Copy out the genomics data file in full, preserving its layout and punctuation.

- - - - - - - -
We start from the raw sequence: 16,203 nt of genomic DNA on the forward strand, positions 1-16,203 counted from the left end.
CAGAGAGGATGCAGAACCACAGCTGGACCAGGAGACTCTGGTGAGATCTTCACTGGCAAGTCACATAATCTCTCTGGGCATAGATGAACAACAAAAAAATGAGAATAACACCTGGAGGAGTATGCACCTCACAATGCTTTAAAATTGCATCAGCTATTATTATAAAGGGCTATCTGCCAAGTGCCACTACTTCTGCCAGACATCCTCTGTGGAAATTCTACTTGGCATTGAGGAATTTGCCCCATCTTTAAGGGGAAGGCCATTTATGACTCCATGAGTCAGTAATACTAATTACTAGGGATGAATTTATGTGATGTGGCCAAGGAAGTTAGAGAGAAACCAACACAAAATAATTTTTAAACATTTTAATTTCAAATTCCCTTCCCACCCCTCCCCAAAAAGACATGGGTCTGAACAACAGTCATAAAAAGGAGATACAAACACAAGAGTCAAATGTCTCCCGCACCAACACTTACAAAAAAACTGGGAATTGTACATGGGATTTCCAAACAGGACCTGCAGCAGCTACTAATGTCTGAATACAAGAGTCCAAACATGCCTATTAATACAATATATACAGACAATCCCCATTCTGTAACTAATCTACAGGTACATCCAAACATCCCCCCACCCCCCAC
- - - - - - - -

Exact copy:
We start from the raw sequence: 16,203 nt of genomic DNA on the forward strand, positions 1-16,203 counted from the left end.
CAGAGAGGATGCAGAACCACAGCTGGACCAGGAGACTCTGGTGAGATCTTCACTGGCAAGTCACATAATCTCTCTGGGCATAGATGAACAACAAAAAAATGAGAATAACACCTGGAGGAGTATGCACCTCACAATGCTTTAAAATTGCATCAGCTATTATTATAAAGGGCTATCTGCCAAGTGCCACTACTTCTGCCAGACATCCTCTGTGGAAATTCTACTTGGCATTGAGGAATTTGCCCCATCTTTAAGGGGAAGGCCATTTATGACTCCATGAGTCAGTAATACTAATTACTAGGGATGAATTTATGTGATGTGGCCAAGGAAGTTAGAGAGAAACCAACACAAAATAATTTTTAAACATTTTAATTTCAAATTCCCTTCCCACCCCTCCCCAAAAAGACATGGGTCTGAACAACAGTCATAAAAAGGAGATACAAACACAAGAGTCAAATGTCTCCCGCACCAACACTTACAAAAAAACTGGGAATTGTACATGGGATTTCCAAACAGGACCTGCAGCAGCTACTAATGTCTGAATACAAGAGTCCAAACATGCCTATTAATACAATATATACAGACAATCCCCATTCTGTAACTAATCTACAGGTACATCCAAACATCCCCCCACCCCCCAC